If someone wants to tell people they’re a scientist based on their sycophantic nan’s patronising encouragement let them. Making such a claim will simply deliver more disappointment and reputational damage. Over promise – under deliver!

    By now every #local agent who ever lost an instruction to a passive intermediary will have example cases where the client came back and they sold the home. The fee paid for failure was a tax on vendors who know best.

  2. Mike Bidwell

    Utter garbage. TwentyEA have positioned themselves as the company to go to if you want to make a completely unsubstantiated statement and support it with grossly manipulated statistics – they’ll literally put their name to anything as other companies have previously demonstrated – often publicised on PIE!. Personally, I don’t think anyone of relevance is paying attention and the general public aren’t interested in estate agents bragging about how great the are(n’t) either.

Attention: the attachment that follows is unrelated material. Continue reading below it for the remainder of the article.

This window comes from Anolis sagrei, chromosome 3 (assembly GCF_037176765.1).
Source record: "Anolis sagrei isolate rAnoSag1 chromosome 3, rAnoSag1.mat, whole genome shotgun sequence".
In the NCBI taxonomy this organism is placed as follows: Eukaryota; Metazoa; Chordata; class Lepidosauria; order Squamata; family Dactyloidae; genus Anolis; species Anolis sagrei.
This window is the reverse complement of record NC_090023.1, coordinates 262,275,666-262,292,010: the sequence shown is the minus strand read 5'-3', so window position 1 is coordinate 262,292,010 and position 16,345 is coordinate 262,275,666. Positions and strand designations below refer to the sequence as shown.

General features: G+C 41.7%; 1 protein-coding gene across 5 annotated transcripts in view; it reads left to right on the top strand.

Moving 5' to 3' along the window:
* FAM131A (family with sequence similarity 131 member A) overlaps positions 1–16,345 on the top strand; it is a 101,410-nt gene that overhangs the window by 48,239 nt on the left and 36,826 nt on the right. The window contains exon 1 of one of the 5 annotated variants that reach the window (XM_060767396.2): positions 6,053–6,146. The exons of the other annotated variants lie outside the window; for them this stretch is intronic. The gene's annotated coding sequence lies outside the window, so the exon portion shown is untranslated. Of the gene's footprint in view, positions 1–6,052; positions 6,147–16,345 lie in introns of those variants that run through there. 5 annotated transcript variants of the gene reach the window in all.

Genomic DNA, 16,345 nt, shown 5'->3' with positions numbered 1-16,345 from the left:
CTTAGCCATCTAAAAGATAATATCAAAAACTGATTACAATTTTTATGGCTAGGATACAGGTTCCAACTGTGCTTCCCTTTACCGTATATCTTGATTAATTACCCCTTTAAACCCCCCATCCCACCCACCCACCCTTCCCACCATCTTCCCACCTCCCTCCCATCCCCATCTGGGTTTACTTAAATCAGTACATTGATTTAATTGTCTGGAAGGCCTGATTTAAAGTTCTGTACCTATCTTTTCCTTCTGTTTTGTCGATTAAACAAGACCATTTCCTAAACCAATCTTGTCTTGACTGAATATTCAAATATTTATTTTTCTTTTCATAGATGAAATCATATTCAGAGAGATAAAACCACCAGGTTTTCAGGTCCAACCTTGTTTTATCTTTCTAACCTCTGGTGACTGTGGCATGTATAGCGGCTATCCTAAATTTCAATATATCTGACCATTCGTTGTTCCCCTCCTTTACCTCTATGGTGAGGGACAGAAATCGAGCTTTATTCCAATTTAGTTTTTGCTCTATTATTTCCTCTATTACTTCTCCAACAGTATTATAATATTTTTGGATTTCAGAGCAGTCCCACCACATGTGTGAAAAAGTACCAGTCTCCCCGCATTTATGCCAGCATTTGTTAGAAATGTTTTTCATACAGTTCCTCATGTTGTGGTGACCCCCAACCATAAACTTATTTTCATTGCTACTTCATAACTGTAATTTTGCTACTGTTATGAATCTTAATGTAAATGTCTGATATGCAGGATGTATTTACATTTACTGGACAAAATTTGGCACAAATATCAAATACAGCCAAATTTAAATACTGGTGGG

1. Chris Watkin

      Mike – I agree with you on then” I don’t think anyone of relevance is paying attention and the general public aren’t interested in estate agents bragging about how great the are(n’t) either.”

      However, I would like to bring up another point. Given the credibility and professionalism of TwentyEA in the property market, it’s quite surprising to see such an accusation in your post.

      As someone who has consistently relied on their data, I’ve found their statistics to be transparent and dependable.